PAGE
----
Memory is a cornerstone ability upon which we build knowledge of ourselves and the world around us. Failures in memory, no matter how small, can significantly impact life success and mental health (including anxiety and depression). In adults, recognition memory is subserved by two processes, recollection and familiarity, which rely on partially distinct brain circuitry in the medial temporal lobe (MTL) and prefrontal cortex (PFC). Familiarity is the process that allows for the global assessment of memory strength. Recollection is the process that allows for the retrieval of distinct features associated with the context of the event. Recollection preferentially involves the hippocampus, a MTL structure characterized by its protracted developmental course. Neuroanatomical data illustrates that structural development of the hippocampus continues at least through the 5th year postnatally, which has been theoretically linked to functional changes observed in behavioral memory performance (e.g., improvements in autobiographical memory and episodic memory that occur during early childhood). However, this link has not yet been examined empirically. Thus, despite all we know about memory processes and associated neural circuitry in adults, the systematic study of its functional maturation early in life is notably absent. What remains relatively unexplored are age-related changes in the basic processes that underlie memory improvement in early childhood. This poses not only a gap in scientific understanding but also a barrier to development of intervention techniques that would facilitate or improve memory, particularly in those at-risk for impairment. Our goal is to elucidate mechanisms of change in memory development by systematically investigating changes in memory behavior and neural activity. Towards this end, the proposed research seeks to indentify windows during which memory processes develop that are informed by neurodevelopment. Specifically, we will examine familiarity and recollection processes during a memory retrieval task using a unique combination of electrophysiological and behavioral measures in early childhood. We hypothesize that electrophysiological and behavioral correlates of recollection (which rely on the hippocampus) will show substantial developmental change from 3 to 5 years of age, compared to changes in familiarity processes. Systematic study of memory development in humans has important implications for understanding memory in general and will ultimately further our understanding of disorders of memory (e.g., developmental amnesia), populations where memory is affected (e.g., individuals with depression), and disorders in which abnormalities of memory circuitry have been reported (e.g., depression, autism, and schizophrenia).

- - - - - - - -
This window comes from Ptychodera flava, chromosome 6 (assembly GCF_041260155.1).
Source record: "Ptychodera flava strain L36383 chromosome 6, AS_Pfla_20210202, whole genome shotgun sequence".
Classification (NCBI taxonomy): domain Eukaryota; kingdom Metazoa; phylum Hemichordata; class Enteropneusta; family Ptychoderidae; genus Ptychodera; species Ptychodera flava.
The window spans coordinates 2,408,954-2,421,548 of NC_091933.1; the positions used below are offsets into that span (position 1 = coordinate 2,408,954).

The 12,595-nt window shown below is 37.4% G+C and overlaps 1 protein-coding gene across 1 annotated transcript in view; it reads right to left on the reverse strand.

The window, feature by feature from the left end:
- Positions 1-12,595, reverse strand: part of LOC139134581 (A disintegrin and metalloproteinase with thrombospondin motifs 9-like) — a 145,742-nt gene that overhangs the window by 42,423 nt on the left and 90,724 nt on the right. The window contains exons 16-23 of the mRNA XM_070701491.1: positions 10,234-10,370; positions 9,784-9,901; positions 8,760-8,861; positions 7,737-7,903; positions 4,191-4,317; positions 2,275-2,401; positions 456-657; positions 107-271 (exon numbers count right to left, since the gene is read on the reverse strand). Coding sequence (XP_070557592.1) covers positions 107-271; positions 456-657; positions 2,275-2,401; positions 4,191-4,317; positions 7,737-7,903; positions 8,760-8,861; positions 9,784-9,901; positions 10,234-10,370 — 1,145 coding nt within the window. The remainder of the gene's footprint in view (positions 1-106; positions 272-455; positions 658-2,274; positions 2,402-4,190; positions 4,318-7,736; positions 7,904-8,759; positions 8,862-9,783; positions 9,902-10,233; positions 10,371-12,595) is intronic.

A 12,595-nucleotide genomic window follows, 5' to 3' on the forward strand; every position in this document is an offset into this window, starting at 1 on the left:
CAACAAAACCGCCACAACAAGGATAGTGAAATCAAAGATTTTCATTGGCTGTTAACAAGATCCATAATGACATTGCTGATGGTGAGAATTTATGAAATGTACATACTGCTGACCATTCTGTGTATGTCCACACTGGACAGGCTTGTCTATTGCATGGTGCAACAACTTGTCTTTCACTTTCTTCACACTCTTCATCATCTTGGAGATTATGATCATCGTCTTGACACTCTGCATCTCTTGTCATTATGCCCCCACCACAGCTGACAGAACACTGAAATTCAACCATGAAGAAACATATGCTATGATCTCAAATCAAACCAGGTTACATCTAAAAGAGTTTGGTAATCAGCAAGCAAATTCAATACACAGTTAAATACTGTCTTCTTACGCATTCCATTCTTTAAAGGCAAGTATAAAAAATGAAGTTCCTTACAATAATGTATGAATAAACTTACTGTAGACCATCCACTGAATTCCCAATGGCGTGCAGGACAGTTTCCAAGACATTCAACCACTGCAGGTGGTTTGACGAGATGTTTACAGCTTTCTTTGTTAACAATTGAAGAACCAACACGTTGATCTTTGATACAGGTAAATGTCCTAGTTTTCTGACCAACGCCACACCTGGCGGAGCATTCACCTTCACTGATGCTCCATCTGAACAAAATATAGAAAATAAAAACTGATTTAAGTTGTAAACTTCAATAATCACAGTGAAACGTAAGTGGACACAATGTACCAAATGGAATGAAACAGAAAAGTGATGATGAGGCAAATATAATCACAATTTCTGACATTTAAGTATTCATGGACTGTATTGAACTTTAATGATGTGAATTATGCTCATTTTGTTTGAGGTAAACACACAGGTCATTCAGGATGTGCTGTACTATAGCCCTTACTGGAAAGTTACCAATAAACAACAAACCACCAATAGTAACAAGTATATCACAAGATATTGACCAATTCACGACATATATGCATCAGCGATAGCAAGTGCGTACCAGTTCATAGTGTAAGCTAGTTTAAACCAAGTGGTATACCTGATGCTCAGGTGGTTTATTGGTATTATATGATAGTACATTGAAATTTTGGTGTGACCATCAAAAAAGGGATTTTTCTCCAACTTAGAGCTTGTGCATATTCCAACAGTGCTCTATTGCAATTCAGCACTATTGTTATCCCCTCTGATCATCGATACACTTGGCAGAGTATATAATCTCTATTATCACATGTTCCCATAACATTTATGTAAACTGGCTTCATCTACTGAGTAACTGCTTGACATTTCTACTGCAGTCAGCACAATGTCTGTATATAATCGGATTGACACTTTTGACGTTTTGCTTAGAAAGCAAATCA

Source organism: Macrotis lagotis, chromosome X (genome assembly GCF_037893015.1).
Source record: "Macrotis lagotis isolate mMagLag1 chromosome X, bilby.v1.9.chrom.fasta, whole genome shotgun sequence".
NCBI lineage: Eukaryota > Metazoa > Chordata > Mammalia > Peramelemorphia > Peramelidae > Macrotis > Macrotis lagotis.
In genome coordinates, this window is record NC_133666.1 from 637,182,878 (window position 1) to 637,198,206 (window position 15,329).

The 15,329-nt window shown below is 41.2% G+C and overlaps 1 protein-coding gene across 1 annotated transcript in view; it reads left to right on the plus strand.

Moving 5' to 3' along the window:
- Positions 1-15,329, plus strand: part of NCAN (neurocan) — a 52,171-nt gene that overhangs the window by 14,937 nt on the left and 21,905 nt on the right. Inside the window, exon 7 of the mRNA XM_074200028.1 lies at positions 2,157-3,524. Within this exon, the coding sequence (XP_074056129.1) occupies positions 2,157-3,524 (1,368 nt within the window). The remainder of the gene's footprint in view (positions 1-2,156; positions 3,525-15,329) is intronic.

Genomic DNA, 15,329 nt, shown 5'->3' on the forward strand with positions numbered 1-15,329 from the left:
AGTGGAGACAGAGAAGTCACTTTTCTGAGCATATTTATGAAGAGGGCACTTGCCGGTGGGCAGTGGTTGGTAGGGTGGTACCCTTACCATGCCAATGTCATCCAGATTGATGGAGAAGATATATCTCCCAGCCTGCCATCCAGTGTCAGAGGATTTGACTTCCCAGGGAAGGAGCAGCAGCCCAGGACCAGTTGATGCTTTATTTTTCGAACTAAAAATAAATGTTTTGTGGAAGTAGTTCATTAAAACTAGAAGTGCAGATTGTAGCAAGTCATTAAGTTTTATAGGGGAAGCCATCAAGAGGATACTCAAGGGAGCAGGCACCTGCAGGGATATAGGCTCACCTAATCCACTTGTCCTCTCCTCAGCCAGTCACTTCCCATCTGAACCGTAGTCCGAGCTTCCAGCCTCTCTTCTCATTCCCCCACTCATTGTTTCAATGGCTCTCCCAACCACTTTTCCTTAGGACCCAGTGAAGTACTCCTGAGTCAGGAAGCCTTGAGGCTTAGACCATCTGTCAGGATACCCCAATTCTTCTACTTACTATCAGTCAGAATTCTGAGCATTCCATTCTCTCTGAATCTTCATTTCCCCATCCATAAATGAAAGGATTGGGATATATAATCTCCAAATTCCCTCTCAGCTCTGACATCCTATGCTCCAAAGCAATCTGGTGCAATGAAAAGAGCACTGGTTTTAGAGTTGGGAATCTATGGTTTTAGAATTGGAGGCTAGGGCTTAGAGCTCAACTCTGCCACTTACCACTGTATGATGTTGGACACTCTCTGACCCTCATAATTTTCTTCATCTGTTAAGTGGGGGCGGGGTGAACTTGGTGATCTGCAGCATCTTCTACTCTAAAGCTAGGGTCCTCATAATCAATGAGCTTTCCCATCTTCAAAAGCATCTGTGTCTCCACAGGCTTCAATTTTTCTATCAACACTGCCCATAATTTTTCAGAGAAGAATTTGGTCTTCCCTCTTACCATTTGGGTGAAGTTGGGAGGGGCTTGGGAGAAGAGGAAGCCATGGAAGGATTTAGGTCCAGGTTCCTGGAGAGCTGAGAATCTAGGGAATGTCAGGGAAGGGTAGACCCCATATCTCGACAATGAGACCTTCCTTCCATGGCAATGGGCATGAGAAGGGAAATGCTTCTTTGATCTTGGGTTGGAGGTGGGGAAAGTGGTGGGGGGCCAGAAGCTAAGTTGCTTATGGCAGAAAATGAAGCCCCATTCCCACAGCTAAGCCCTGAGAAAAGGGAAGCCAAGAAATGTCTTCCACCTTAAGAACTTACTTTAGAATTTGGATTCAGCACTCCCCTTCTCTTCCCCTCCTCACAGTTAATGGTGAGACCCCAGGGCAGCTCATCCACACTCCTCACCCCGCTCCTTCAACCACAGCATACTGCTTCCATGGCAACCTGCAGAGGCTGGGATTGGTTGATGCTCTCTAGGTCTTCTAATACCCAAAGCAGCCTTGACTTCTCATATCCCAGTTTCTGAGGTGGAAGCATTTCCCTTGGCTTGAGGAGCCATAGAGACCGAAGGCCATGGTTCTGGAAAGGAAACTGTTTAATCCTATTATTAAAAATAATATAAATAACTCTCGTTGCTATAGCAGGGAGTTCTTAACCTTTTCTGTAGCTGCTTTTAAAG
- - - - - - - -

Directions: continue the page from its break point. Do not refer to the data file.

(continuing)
Public Health Relevance

Memory impairment has been linked to learning disabilities in childhood and mental health disorders such as depression and schizophrenia in adolescence and adulthood.
Our research aims to characterize the functional development of memory circuitry in the medial temporal lobe (MTL) by using event-related potentials to identify hippocampally-mediated recollective processes in early childhood and examine their development during a window of significant structural brain development. Knowledge gained from the outcomes of the proposed research will allow for the development of targeted prevention strategies for populations at-risk for memory impairment and those diagnosed with neurodevelopmental disorders known to affect MTL circuitry.

National Institute of Health (NIH)
Eunice Kennedy Shriver National Institute of Child Health & Human Development (NICHD)
Small Research Grants (R03)
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Pediatrics Subcommittee (CHHD)
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Freund, Lisa S
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University of Maryland College Park
Schools of Arts and Sciences
College Park
United States
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